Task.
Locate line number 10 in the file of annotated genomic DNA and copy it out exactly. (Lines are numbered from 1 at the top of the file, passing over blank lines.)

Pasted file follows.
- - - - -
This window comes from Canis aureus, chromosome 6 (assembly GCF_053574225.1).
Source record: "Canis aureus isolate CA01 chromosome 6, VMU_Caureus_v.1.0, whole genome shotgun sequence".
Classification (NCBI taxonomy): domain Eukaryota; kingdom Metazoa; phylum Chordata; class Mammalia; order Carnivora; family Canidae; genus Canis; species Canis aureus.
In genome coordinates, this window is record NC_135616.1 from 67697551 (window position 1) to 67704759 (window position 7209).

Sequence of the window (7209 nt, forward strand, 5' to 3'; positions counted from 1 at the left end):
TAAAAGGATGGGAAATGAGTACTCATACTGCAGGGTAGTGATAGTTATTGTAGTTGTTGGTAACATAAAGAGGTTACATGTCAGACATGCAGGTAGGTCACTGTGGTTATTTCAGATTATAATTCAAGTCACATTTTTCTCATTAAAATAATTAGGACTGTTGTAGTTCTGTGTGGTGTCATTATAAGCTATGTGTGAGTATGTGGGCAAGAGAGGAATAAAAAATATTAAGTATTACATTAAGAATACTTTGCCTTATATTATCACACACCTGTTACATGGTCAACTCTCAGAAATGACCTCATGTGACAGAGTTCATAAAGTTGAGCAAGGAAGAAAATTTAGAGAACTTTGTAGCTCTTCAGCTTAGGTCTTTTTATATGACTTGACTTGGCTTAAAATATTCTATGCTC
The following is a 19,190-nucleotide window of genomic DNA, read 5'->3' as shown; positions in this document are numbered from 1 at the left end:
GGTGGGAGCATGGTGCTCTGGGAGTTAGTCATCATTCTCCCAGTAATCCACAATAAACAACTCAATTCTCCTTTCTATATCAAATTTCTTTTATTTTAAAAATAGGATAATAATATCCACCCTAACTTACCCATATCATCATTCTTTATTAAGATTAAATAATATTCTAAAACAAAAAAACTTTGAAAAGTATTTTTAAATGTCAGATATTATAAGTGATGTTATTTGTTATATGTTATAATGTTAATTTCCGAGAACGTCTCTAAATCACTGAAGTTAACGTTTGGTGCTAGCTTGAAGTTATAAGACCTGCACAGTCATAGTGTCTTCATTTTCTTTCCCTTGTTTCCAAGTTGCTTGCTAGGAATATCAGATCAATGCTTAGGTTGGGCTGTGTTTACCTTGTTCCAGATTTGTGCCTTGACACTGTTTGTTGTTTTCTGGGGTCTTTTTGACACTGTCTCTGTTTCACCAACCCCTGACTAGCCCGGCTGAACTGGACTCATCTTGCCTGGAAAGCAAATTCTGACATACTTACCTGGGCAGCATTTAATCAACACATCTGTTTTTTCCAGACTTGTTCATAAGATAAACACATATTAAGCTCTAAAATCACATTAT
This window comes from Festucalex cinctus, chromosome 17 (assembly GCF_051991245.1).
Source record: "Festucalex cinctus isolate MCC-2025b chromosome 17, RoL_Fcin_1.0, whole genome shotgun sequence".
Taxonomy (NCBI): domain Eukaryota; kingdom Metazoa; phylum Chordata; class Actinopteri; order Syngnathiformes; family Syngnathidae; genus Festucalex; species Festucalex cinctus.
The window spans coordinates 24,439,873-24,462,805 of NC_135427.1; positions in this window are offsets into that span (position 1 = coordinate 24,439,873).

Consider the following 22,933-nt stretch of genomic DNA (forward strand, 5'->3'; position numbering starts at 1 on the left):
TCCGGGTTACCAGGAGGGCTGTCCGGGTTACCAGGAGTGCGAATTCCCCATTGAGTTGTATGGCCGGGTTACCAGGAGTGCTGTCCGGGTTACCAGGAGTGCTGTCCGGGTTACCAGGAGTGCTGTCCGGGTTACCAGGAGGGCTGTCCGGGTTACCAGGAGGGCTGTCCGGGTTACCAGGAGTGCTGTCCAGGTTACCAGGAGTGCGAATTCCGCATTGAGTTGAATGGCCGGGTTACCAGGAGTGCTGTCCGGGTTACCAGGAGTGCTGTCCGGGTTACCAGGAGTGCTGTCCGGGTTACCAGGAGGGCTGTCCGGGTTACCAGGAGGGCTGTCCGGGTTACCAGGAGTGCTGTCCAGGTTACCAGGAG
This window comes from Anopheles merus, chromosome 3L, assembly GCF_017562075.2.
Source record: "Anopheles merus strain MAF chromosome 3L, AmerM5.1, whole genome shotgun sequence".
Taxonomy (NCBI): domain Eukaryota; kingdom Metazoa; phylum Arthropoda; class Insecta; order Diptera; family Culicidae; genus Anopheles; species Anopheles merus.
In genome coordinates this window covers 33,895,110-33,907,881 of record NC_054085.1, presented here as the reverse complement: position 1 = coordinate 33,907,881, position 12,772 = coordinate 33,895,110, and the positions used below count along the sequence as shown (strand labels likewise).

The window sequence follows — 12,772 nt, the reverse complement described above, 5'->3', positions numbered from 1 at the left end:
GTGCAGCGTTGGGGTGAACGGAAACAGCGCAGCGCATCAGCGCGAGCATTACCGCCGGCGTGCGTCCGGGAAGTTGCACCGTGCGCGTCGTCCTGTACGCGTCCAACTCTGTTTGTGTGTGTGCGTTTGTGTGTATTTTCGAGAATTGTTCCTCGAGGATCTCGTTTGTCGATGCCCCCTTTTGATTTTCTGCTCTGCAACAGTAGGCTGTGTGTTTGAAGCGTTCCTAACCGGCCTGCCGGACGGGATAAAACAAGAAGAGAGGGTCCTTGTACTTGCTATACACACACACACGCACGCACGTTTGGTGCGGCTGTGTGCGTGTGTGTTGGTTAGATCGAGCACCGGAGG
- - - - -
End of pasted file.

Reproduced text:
Source record: "Festucalex cinctus isolate MCC-2025b chromosome 17, RoL_Fcin_1.0, whole genome shotgun sequence".